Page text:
China Visa | 中国签证
Applying for Visas
Since 2013, citizens of 51 countries, including
Australia, France, Germany, the UK and the USA, are
allowed to stay for up to 72 hours in Běijīng without a
visa. However, if you are staying longer, citizens of
every country, Japan, Singapore and Brunei, require
a visa. Note that visas do not allow you to travel in
areas of China, such as Tibet, that require special
permits to visit.
Your passport must be valid for at least six months
after the expiry date of your visa and you’ll need at
least one entire blank page in your passport for the
visa. You may be required to show proof of hotel
reservations and onward travel from China, as well as a
bank statement showing you have $100 in your account for
every day you plan to spend in China.
At the time of writing, prices for a single-entry 30-day
visa were as follows:
£30 for UK citizens
US$140 for US citizens
US$30 for citizens of other nations
£45 for UK citizens
US$140 for US citizens
US$45 for all other nationals
Six-month multiple-entry visas:
£90 for UK citizens
US$140 for US citizens
US$60 for all other nationals
A standard 30-day single-entry visa can be issued from
most Chinese embassies abroad in three to five working
days. Express visas cost twice the usual fee. In some
countries (eg the UK and the US) the visa service has
been outsourced from the Chinese embassy to a Chinese
Visa Application Service Centre, which levies an extra
administration fee. In the case of the UK, a
single-entry visa costs £30, but the standard
administration charge levied by the centre is a further
A standard 30-day visa is activated on the date you
enter China, and must be used within three months of the
date of issue. 60-day and 90-day tourist visas are
reasonably easy to obtain in your home country but
difficult elsewhere. To stay longer, you can extend your
visa in China at least once, sometimes twice.
Visa applications require a completed application form
(available at the embassy or downloaded from its
website) and at least one photo (normally 51mm x 51mm).
You normally pay for your visa when you collect it. A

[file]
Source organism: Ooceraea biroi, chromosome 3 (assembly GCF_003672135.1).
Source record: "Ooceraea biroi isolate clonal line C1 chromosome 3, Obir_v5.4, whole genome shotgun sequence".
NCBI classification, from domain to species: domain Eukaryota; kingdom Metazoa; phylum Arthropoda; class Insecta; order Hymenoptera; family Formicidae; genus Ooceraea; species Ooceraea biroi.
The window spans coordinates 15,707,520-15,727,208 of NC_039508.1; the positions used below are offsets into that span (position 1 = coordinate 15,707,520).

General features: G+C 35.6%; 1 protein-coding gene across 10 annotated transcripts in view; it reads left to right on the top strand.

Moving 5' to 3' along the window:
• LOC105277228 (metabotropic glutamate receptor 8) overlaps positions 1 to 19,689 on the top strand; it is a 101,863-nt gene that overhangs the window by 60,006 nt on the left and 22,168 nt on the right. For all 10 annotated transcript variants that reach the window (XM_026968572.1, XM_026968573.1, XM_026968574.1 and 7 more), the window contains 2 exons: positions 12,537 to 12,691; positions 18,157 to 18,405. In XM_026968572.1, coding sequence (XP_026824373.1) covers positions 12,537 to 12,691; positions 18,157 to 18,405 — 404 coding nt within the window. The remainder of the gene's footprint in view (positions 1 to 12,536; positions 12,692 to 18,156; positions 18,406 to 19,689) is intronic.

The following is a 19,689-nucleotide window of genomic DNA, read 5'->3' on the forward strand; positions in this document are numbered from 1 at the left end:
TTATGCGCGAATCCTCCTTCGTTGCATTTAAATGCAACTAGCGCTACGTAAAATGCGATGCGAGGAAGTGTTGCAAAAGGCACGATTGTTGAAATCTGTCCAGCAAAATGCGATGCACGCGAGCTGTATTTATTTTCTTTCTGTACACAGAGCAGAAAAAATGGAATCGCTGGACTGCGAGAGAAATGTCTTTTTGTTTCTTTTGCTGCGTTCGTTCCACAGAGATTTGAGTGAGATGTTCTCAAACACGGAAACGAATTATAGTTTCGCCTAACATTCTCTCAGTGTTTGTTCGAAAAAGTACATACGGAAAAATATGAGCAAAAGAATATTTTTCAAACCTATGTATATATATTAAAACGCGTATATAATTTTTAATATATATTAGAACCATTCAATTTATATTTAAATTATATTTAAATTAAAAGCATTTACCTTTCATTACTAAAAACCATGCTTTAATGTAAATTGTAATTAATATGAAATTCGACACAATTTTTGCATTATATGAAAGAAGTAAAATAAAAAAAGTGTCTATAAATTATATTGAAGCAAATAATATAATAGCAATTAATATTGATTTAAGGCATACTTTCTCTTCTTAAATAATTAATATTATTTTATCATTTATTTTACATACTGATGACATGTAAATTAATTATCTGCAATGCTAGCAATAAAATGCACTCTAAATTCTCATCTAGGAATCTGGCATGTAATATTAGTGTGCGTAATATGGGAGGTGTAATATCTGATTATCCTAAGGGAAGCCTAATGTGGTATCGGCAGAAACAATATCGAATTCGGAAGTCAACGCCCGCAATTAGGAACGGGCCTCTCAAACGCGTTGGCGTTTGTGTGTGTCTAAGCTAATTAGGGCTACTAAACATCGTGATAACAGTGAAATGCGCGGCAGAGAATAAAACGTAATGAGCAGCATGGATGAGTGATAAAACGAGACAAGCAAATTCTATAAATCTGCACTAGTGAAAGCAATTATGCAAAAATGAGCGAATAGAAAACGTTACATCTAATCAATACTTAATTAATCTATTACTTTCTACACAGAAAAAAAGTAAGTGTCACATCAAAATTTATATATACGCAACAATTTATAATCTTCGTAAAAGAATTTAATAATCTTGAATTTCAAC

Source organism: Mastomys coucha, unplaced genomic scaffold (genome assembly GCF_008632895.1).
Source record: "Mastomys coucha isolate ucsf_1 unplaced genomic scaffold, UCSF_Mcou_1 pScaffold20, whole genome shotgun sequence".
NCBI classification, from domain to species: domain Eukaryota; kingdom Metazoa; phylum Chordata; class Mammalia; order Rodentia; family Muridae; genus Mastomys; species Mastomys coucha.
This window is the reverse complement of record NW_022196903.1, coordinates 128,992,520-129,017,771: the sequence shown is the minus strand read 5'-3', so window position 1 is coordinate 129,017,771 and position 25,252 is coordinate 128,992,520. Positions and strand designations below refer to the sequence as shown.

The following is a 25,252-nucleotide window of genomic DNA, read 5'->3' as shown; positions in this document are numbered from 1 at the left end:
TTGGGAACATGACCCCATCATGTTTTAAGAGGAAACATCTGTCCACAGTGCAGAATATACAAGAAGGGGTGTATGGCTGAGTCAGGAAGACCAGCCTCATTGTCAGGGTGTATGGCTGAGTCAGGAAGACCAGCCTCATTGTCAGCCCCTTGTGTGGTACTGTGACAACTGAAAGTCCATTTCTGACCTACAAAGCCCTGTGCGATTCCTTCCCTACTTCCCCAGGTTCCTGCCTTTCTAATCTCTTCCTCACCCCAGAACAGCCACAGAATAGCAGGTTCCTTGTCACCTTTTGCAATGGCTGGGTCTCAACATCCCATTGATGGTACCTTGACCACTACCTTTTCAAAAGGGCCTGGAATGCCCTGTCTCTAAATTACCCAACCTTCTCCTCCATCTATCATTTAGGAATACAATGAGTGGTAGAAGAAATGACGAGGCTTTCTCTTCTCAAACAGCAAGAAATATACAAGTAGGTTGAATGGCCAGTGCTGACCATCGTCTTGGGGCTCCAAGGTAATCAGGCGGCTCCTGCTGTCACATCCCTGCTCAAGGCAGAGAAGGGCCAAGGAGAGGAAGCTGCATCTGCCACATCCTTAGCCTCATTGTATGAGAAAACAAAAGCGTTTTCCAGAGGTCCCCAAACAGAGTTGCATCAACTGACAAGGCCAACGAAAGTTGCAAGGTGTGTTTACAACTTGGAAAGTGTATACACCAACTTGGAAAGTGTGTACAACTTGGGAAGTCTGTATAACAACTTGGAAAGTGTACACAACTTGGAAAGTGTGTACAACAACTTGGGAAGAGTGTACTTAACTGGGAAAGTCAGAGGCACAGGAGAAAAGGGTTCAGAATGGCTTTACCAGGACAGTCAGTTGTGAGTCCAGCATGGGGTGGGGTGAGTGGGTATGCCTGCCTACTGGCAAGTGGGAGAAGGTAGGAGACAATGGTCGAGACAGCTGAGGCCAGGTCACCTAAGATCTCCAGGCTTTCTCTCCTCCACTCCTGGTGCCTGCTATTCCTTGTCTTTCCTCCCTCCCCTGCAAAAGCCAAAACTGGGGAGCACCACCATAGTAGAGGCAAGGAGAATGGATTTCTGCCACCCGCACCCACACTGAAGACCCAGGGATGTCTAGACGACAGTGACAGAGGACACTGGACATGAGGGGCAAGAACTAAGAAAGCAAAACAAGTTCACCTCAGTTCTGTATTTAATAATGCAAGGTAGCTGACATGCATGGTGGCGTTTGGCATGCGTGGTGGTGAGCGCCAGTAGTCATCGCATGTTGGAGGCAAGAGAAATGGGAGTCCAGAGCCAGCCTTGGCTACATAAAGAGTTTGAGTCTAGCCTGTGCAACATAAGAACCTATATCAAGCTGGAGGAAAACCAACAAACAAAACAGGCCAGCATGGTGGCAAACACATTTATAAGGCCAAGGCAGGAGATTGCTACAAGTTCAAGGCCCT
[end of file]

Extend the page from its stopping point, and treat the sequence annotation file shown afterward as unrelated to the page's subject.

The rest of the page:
visa mailed to you will take up to three weeks. In the
US and Canada, mailed visa applications have to go via a
visa agent, at extra cost. In the US, many people use
the China Visa Service Center, which offers prompt
service. The procedure takes around 10 to 14 days.
Hong Kong is a good place to pick up a China visa.
However, at the time of writing only Hong Kong residents
were able to obtain them direct from the Visa Office of
the People’s Republic of China. Single-entry visas
processed here cost HK$200, double-entry visas HK$300,
while six-month/one-year multiple-entry visas are
HK$500. But China Travel Service (CTS) and many travel
agencies in Hong Kong can get you a visa in two to three
working days. Expect to pay HK$650 for a single-entry
visa and HK$750 for a double-entry. Both American and UK
passport holders must pay considerably more for their
Be aware that political events can suddenly make visas
more difficult to procure or renew.
Chinese law requires foreign visitors to carry their
passport with them at all times; it is the most basic
travel document and all hotels (and internet cafes) will
insist on seeing it. You also need it to buy train
tickets or to get into some tourist sights, particularly
those which are free.
It’s a good idea to bring an ID card with your photo in
case you lose your passport. Even better, make
photocopies, or take digital photos of your passport –
your embassy may need these before issuing a new one.
You should also report the loss to the local Public
Security Bureau (PSB). Be careful who you pass your
passport to, as you may never see it again.
Chinese customs generally pay tourists little attention.
There are clearly marked ‘green channels’ (nothing to
declare) and ‘red channels’ (something to declare) at
Duty Free You’re allowed to import 400 cigarettes or the
equivalent in tobacco products and 1.5L of alcohol.
Importation of fresh fruit and meat is prohibited. There
are no restrictions on foreign currency; however, you
should declare any cash that exceeds US$5000 (or its
equivalent in another currency).
DVDs Pirated DVDs and CDs are illegal exports from China
as well as illegal imports into most other countries. If
they are found, they will be confiscated.
Antiques Objects considered antiques require a
certificate and red seal to clear customs. To get the
proper certificate and seal, your antiques must be
inspected by the Relics Bureau, where no English is
spoken. Anything made before 1949 is considered an
antique and needs a certificate, and if it was made
before 1795 it cannot legally be taken out of the